ARC Review: The Odyssey of Falling by Paige Crutcher

oofTitle: The Odyssey of Falling

Author: Paige Crutcher

Publisher: Self-Published

Release Date: November 4

Source: JKSCommunications on NetGalley  (A copy of this book was provided to me in exchange for an honest review.)

Check this book out on Goodreads.

Buy this book at: Smashwords (it’s the only place I could find that’s selling it)

3 stars

Meet Odd. Audrey “Odd” Ashworth is an exceptionally bright girl with a sympathetic heart. She’s in the top 4% of her class. She’s obsessed with getting into Manhattan School of Music, committed to following the “signs” the universe delivers, and infatuated with her recently deceased best friend’s boyfriend.

Life is a little strange for Odd.

Until she finds her best friend’s diary in her crush’s car, and decides to do the bucket list tucked inside the pages. As Odd seeks closure and a way to honor her friend, she discovers there’s nothing wrong with being a little strange, especially if it helps you discover who you were meant to be. Along the way, Odd falls into trouble, adventure, and finally love. (Source: Goodreads)

Audrey wants to complete her deceased best friends bucket list as a sort of tribute to her friends live. While she completes the list though she begins to seriously screw up her own life and all of her friendships. The list seems to mostly be about getting noticed, and Audrey certainly gets noticed, but maybe not for the right reasons.

I enjoyed this book. It was a quick and easy read, it was funny, and at some points laugh out loud funny. I found the plot confusing and lacking clear motivation. The characters were fun, at times funny, but also lacked some depth and almost always lacked clear motivation. This one is probably another book were all the pieces are there but they failed to meet the potential they have.

I liked Audrey. I definitely understood the struggles she had regarding university. I think this kind of situation where a parents and child disagree about university choices is one that a lot of people can connect with. I also found that her struggle to continue playing the piano after Meredith’s death was part of the grieving process and I thought that was probably one of the better developments in her character. Her motivations to do the bucket list on the other hand were very unclear and poorly developed. Even when you get the reason, she blames herself for Meredith’s death, that doesn’t really make it any clearer why she’s doing this, or why she’s going about it the way she does, which is badly.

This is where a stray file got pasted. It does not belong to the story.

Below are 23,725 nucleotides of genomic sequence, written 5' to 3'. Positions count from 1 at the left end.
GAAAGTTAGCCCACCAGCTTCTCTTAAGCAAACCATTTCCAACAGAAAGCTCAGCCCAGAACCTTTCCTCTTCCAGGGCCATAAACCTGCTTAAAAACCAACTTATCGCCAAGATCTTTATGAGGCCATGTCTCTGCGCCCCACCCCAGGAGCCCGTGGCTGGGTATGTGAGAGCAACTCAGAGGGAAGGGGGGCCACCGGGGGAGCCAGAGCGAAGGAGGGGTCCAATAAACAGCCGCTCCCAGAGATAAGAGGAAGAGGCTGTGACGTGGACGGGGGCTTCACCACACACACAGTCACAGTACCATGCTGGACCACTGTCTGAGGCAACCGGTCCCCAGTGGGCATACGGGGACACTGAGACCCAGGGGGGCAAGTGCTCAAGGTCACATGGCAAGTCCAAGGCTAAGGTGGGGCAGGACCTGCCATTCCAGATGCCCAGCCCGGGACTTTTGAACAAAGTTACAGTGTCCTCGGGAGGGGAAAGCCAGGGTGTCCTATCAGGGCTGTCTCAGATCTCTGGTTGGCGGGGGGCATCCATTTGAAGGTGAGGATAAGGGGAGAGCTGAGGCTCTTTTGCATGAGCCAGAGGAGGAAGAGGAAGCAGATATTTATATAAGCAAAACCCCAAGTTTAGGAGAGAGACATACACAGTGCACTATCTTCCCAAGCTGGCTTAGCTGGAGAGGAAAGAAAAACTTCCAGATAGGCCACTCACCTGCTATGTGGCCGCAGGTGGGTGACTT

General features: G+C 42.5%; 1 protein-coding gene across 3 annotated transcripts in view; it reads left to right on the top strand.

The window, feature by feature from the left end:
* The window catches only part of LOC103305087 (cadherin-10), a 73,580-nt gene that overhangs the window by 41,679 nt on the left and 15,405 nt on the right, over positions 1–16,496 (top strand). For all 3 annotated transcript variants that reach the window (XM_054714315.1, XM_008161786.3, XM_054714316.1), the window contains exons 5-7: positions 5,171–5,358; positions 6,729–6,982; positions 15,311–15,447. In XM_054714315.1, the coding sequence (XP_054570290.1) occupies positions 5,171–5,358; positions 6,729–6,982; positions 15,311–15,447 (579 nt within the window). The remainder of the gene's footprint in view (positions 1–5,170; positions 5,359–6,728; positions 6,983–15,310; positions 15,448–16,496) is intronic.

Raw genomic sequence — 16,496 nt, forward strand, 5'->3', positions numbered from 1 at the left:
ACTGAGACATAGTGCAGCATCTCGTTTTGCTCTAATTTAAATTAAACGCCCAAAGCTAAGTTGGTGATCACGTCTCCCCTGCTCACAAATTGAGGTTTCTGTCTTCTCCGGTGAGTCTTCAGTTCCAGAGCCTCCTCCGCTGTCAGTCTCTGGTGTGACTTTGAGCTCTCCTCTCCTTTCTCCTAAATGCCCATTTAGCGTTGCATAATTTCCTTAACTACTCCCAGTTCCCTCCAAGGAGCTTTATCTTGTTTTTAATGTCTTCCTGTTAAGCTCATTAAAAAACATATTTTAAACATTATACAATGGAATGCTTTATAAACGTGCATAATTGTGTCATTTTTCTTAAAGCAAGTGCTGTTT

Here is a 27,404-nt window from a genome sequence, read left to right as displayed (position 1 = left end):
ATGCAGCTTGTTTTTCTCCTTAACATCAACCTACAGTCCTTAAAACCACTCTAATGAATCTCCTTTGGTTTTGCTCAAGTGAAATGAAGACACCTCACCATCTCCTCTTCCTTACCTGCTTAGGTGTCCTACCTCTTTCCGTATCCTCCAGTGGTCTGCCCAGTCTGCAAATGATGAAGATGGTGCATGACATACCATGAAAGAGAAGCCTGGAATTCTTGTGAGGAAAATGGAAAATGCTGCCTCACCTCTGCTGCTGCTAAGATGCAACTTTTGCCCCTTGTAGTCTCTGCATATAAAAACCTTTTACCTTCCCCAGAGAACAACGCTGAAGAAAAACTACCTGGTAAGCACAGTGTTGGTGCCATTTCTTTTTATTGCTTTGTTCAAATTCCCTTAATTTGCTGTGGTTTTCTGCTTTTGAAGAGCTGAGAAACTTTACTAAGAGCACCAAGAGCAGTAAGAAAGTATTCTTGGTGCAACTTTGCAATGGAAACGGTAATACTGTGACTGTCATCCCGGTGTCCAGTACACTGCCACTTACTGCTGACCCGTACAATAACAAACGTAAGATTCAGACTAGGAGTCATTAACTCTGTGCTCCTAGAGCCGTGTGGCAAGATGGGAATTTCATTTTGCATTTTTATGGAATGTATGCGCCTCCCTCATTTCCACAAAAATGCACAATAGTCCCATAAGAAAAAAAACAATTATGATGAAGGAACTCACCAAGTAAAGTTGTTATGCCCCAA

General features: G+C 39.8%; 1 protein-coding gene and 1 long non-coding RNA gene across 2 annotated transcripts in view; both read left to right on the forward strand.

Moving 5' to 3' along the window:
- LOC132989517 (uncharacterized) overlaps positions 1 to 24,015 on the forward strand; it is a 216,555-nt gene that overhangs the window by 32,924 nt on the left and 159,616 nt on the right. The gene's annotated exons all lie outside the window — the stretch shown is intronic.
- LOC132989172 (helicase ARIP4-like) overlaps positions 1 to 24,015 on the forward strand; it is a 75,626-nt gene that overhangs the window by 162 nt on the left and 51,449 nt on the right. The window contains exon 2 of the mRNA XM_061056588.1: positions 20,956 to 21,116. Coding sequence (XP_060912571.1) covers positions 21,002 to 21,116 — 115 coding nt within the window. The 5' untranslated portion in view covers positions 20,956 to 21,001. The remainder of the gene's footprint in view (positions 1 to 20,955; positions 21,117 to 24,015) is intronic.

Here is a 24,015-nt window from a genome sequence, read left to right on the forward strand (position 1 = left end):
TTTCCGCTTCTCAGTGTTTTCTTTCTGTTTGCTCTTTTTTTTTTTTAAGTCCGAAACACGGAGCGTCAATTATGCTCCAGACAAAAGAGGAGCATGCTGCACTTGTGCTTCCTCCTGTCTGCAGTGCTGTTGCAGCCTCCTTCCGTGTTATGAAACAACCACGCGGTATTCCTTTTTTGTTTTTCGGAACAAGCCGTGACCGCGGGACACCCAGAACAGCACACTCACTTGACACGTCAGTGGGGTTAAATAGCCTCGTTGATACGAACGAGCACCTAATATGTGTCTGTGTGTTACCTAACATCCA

Meredith’s friends actions are also similarly unclear. I found the relationship between Penny and Leo uncomfortable and hard to understand. I get that they’re supposed to be on-again off-again but that was really badly written in my opinion. I didn’t get what was going on with them pretty much the whole book. Sage’s family story is good, but really disappears into the background after a while. It kind of felt like there were too many friends for any of them to be developed very well.

There are two love interests, Chase and Bandit. Chase is more of a “bad-boy”. He is Meredith’s ex-boyfriend. He has similar feelings of guilt over Meredith’s death which are meant to be his motivation but are also really unclear. Bandit is more of a “bad-boy-that’s-really-a-good-boy”. He is overprotective of Audrey, which means he’s basically the voice of reason in this book when everyone else is just going off doing random stuff that makes no sense. I definitely prefered Bandit right off the bat because Chase is so obviously a bad choice. It’s really easy to get into the Bandit-Audrey love story which makes the book an easy read, even if there is a lot of that high school melodrama written into it.

The plot, as I’ve mentioned, lacks a lot of clear motivation. I think the thing with all of these lacking points of motivation in the plot and characters is that the motivation is there but it takes sort of a leap to actually see how any of this stuff connects. Doing the bucket list didn’t make any sense at all, especially as it was clearly a bad choice, and had clearly messed up Meredith’s life already. I didn’t buy that it was because Audrey thought she was responsible for Meredith’s death, I also just didn’t get why she thought she was responsible for the death at all. A lot of the stuff Audrey does in trying to complete the bucket list is just clearly a bad idea and, even to someone who has barely been introduced to her, out of character which just makes you stop every once in a while and think…why is this happening?

The highlight of the book to me was honestly a portion of the book where Audrey accidentally takes acid. It’s really funny. It’s also written well to erase the idea that drugs are funny, because immediately after this funny part it shows the very serious consequences of taking acid, which are really bad. While I thought it was funny, I also kind of wondered if the acid scene was included just so Crutcher would have an excuse to write nonsense and call it “profound” because that’s basically what happens.

Overall I found the book enjoyable. It was well-written in terms of the prose so it was so easy and quick to read. The only problem I had in terms of language use was sometimes I felt like “people don’t talk like this”, but that was a small thing. The real problems were in the unclear or lacking motivation which just led to a lot of lost potential. I still enjoyed the book but I’m a little hesitant to recommend it because of the problems. I still think it’s worth a shot.

Ramble on,
Kimber


Have you read The Odyssey of FallingLet me know your thoughts in the comments!
Check out Paige Crutcher on her website, and Twitter.
Connect with me on Goodreads, BlogLovin, and Twitter.

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